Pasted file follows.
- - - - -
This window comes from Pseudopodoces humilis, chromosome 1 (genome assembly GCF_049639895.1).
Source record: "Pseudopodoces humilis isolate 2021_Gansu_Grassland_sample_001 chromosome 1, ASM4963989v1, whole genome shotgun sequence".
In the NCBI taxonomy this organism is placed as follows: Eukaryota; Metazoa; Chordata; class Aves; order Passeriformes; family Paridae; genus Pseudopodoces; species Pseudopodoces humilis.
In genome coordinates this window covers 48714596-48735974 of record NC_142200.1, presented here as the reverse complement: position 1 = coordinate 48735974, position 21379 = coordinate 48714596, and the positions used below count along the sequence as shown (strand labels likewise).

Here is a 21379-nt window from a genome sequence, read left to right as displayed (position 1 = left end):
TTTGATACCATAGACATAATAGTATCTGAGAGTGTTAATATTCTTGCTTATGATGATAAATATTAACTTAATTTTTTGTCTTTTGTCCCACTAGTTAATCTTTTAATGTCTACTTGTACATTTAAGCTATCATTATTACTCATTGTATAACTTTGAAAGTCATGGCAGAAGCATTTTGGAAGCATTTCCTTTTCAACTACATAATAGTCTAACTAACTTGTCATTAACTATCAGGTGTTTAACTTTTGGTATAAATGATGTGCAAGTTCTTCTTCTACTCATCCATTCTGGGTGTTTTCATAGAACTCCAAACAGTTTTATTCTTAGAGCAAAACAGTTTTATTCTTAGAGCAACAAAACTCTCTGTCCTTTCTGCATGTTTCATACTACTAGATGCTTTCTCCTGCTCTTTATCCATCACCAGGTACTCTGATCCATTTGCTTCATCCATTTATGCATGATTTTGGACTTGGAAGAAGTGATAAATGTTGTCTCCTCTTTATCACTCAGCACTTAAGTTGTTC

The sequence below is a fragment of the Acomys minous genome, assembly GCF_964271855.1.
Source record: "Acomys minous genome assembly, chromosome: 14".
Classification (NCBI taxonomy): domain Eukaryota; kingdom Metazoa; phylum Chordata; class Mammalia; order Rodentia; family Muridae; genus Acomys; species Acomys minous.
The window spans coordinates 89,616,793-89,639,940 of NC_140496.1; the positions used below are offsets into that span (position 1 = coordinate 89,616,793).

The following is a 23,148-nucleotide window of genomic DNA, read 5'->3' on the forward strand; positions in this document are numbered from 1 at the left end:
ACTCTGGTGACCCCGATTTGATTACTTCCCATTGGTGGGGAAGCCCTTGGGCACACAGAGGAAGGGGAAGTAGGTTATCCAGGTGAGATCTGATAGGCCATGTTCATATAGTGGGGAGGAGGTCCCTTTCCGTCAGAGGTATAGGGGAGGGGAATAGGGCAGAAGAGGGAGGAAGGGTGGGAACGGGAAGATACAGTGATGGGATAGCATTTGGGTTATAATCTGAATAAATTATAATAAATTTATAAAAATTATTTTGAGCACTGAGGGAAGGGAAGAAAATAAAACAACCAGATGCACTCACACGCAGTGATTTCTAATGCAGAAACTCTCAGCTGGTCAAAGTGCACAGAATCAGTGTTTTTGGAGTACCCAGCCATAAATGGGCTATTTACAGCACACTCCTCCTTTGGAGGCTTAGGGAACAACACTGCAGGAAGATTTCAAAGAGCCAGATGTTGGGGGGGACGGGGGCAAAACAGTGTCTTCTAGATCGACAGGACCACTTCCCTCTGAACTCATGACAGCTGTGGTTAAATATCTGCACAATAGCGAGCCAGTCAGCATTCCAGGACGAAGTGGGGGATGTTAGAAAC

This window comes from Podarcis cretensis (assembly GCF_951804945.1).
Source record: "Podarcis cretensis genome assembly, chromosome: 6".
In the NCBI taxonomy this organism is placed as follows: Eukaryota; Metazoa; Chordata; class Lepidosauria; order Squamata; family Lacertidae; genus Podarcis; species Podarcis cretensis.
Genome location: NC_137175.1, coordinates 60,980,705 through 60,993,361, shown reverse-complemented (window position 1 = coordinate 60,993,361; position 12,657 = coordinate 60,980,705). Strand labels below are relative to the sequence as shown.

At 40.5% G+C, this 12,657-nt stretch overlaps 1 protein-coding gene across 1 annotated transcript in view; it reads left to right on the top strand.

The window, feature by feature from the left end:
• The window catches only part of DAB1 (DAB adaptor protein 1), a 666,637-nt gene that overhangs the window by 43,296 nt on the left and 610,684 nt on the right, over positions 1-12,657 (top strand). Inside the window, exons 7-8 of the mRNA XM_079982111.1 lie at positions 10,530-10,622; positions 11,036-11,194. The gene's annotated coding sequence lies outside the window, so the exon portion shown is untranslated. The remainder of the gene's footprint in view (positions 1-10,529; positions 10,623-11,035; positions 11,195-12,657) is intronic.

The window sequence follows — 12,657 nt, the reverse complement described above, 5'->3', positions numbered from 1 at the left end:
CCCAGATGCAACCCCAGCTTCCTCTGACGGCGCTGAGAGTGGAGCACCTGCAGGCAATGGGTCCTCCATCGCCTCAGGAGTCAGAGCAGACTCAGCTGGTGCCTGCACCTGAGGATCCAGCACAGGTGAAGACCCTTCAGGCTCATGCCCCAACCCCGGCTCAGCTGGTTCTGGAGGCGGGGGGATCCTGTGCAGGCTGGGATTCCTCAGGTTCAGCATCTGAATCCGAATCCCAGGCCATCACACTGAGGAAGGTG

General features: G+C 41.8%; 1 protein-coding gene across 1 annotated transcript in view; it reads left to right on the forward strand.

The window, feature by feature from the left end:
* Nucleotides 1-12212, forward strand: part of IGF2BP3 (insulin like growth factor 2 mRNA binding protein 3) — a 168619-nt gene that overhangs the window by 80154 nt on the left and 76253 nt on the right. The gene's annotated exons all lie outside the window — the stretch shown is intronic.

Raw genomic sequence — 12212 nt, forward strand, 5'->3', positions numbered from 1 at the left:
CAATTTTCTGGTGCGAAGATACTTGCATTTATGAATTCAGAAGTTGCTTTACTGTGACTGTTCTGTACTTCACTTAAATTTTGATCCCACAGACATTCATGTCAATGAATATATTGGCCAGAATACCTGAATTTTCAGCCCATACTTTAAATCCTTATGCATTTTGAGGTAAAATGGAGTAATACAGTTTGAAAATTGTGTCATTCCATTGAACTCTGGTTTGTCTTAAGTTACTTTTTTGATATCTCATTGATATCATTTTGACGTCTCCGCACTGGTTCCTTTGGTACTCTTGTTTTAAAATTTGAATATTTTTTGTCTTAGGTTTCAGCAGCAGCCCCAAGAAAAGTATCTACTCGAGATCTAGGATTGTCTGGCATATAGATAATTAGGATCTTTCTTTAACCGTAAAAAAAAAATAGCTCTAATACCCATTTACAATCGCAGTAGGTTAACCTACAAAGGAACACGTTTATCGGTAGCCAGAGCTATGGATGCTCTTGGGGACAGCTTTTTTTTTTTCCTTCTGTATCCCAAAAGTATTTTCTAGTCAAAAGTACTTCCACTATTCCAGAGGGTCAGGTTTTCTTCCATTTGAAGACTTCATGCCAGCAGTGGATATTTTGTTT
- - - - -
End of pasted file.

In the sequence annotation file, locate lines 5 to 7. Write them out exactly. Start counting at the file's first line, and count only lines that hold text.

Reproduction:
Here is a 21379-nt window from a genome sequence, read left to right as displayed (position 1 = left end):
TTTGATACCATAGACATAATAGTATCTGAGAGTGTTAATATTCTTGCTTATGATGATAAATATTAACTTAATTTTTTGTCTTTTGTCCCACTAGTTAATCTTTTAATGTCTACTTGTACATTTAAGCTATCATTATTACTCATTGTATAACTTTGAAAGTCATGGCAGAAGCATTTTGGAAGCATTTCCTTTTCAACTACATAATAGTCTAACTAACTTGTCATTAACTATCAGGTGTTTAACTTTTGGTATAAATGATGTGCAAGTTCTTCTTCTACTCATCCATTCTGGGTGTTTTCATAGAACTCCAAACAGTTTTATTCTTAGAGCAAAACAGTTTTATTCTTAGAGCAACAAAACTCTCTGTCCTTTCTGCATGTTTCATACTACTAGATGCTTTCTCCTGCTCTTTATCCATCACCAGGTACTCTGATCCATTTGCTTCATCCATTTATGCATGATTTTGGACTTGGAAGAAGTGATAAATGTTGTCTCCTCTTTATCACTCAGCACTTAAGTTGTTC

The sequence below is a fragment of the Acomys minous genome, assembly GCF_964271855.1.